15. hawkwind dave

    hawkwind dave New Member

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    Hi Guys,

    Having read this thread, it got me to wondering how is it best to set my bike up (saddle, bars, stem) with regards tio the best position for my back. I've searched for this before, but the majority of info is along the lines of setting up a bike for the tour de france, or down hill mountain biking and not for long term comfort.

    Any info would be much appreciated :)

    cheers, dave
     
  16. waterford

    waterford New Member

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    I ride to alleviate my low back pain -- and my neck and shoulder pain as well. Riding is one of the few activities that actually relieves the pain. I been to the usual array of docs -- a chiropractor, family doc, neurosurgeon, sports medicine, neurologist, plus four great physical therapists. Almost to a man, they agree -- get your pain checked, and then, if you can ride comfortably, do so. They point out that for some cyclists, the pain increases. These individuals should stop. But if the pain decreases, isn't that better than Vicodin and Naproxin? I must say that all of my problems are due to severe degenerative disc disease. My 60-year-old spine looks on X-ray to be about 80. At one point, my PT asked me to ride for him, simply because he didn't believe that I could ride a road bike. But I can, partly because it is a bit more upright, a la Rivendale, with a larger frame and a higher stem. For example, I'll be at RAGBRAI next month. With my doc's blessing. How that's for riding with back pain?

    So I am riding proof that back pain does not necessarily mean the end of riding. Try to find a doc who exercises or treats athletes. They have a better sense of when to stop and when to start exercise. If you get the OK, then listen to your body. It might tell you some nice things.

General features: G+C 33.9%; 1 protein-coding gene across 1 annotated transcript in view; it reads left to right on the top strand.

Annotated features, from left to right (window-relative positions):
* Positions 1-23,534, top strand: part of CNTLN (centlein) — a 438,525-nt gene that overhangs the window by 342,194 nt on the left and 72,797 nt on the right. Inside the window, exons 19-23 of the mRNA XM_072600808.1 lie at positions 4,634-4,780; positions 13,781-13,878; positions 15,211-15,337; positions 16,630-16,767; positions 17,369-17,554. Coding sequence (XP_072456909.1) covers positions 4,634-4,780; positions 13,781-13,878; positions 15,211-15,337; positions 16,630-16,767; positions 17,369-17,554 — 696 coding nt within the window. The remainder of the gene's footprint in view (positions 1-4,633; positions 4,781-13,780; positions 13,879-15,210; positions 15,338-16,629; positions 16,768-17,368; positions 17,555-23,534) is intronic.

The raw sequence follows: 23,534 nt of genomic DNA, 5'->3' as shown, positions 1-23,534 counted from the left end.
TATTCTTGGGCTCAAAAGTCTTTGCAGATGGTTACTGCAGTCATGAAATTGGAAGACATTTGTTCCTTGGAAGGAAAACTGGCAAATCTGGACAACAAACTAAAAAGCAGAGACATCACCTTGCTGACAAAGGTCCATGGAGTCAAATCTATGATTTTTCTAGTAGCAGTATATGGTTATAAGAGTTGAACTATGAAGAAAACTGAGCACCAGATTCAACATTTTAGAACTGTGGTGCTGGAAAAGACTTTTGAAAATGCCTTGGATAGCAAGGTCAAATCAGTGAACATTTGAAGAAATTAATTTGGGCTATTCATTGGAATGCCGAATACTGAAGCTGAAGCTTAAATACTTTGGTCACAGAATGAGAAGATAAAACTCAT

17. big-o

    big-o New Member

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    My lower back pain stems from a long time ago way before I was riding the roadbike I have now. Ik is something from that lingers ever since i had a growth spurt in my teens, not from riding the bike. However, I am very interested in that linearpedalling style you talk about, where do i find more info on that.
     
  18. Don Shipp

    Don Shipp New Member

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    It is true that a lot of cyclists have a poor pedalling style, but that is not the only cause of back pain. Is linear pedalling the only answer? I don't think that I use it but my back is very strong and free from pain, which I attribute to the benefits of cycling.
     
  19. Don Shipp

    Don Shipp New Member

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    That does depend so much on the type of riding that you do. The ideal aero position on a short wheelbase road bike is not either the most comfortable or the best for efficient pedalling, but it does let you go faster.
    When speed and therefore air resistance are not the overriding concerns your upper body should be relaxed.
     
  20. n crowley

    n crowley New Member

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    Natural pedalling puts the lower back under continuous strain but if you have a perfect lower back it should be able to cope with that strain if you stay clear of the very high gears. It is those with the imperfect lower backs that suffer the torture and further injury which has forced many out of the sport.